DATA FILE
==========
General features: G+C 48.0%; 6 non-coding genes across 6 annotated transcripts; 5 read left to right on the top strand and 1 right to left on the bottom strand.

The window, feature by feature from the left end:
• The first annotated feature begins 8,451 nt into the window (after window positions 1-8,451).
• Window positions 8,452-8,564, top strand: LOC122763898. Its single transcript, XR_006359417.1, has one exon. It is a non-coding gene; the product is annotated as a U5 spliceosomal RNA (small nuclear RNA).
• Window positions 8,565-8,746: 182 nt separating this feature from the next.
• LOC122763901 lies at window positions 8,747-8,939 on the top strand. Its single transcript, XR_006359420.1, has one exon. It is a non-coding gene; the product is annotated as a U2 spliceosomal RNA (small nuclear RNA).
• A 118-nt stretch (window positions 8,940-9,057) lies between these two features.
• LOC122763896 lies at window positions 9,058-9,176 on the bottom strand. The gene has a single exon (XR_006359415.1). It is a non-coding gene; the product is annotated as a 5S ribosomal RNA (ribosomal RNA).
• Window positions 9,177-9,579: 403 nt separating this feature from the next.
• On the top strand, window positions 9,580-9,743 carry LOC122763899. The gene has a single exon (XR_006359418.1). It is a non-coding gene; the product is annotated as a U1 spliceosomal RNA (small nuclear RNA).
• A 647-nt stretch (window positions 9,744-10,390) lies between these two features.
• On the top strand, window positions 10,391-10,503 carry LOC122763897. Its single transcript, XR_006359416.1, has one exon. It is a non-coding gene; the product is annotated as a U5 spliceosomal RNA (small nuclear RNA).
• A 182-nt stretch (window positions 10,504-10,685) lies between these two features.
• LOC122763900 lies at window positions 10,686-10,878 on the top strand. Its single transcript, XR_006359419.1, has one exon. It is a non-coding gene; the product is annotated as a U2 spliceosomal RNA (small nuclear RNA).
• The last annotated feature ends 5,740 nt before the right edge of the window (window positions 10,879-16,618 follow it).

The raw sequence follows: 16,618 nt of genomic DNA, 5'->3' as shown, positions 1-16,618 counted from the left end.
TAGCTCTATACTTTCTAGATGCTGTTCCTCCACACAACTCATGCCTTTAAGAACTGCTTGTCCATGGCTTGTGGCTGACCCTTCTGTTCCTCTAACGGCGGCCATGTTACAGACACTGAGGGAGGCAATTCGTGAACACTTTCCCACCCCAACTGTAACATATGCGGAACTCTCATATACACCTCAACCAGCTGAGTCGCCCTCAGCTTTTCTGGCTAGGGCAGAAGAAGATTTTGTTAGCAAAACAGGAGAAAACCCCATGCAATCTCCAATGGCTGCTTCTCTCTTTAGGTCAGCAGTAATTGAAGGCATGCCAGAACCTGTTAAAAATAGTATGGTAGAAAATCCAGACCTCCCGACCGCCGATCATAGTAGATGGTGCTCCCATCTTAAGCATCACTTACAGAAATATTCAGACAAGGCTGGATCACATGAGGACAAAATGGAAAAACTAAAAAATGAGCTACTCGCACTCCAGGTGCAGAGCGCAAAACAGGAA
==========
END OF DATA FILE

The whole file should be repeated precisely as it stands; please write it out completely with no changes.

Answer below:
General features: G+C 48.0%; 6 non-coding genes across 6 annotated transcripts; 5 read left to right on the top strand and 1 right to left on the bottom strand.

The window, feature by feature from the left end:
• The first annotated feature begins 8,451 nt into the window (after window positions 1-8,451).
• Window positions 8,452-8,564, top strand: LOC122763898. Its single transcript, XR_006359417.1, has one exon. It is a non-coding gene; the product is annotated as a U5 spliceosomal RNA (small nuclear RNA).
• Window positions 8,565-8,746: 182 nt separating this feature from the next.
• LOC122763901 lies at window positions 8,747-8,939 on the top strand. Its single transcript, XR_006359420.1, has one exon. It is a non-coding gene; the product is annotated as a U2 spliceosomal RNA (small nuclear RNA).
• A 118-nt stretch (window positions 8,940-9,057) lies between these two features.
• LOC122763896 lies at window positions 9,058-9,176 on the bottom strand. The gene has a single exon (XR_006359415.1). It is a non-coding gene; the product is annotated as a 5S ribosomal RNA (ribosomal RNA).
• Window positions 9,177-9,579: 403 nt separating this feature from the next.
• On the top strand, window positions 9,580-9,743 carry LOC122763899. The gene has a single exon (XR_006359418.1). It is a non-coding gene; the product is annotated as a U1 spliceosomal RNA (small nuclear RNA).
• A 647-nt stretch (window positions 9,744-10,390) lies between these two features.
• On the top strand, window positions 10,391-10,503 carry LOC122763897. Its single transcript, XR_006359416.1, has one exon. It is a non-coding gene; the product is annotated as a U5 spliceosomal RNA (small nuclear RNA).
• A 182-nt stretch (window positions 10,504-10,685) lies between these two features.
• LOC122763900 lies at window positions 10,686-10,878 on the top strand. Its single transcript, XR_006359419.1, has one exon. It is a non-coding gene; the product is annotated as a U2 spliceosomal RNA (small nuclear RNA).
• The last annotated feature ends 5,740 nt before the right edge of the window (window positions 10,879-16,618 follow it).

The raw sequence follows: 16,618 nt of genomic DNA, 5'->3' as shown, positions 1-16,618 counted from the left end.
TAGCTCTATACTTTCTAGATGCTGTTCCTCCACACAACTCATGCCTTTAAGAACTGCTTGTCCATGGCTTGTGGCTGACCCTTCTGTTCCTCTAACGGCGGCCATGTTACAGACACTGAGGGAGGCAATTCGTGAACACTTTCCCACCCCAACTGTAACATATGCGGAACTCTCATATACACCTCAACCAGCTGAGTCGCCCTCAGCTTTTCTGGCTAGGGCAGAAGAAGATTTTGTTAGCAAAACAGGAGAAAACCCCATGCAATCTCCAATGGCTGCTTCTCTCTTTAGGTCAGCAGTAATTGAAGGCATGCCAGAACCTGTTAAAAATAGTATGGTAGAAAATCCAGACCTCCCGACCGCCGATCATAGTAGATGGTGCTCCCATCTTAAGCATCACTTACAGAAATATTCAGACAAGGCTGGATCACATGAGGACAAAATGGAAAAACTAAAAAATGAGCTACTCGCACTCCAGGTGCAGAGCGCAAAACAGGAA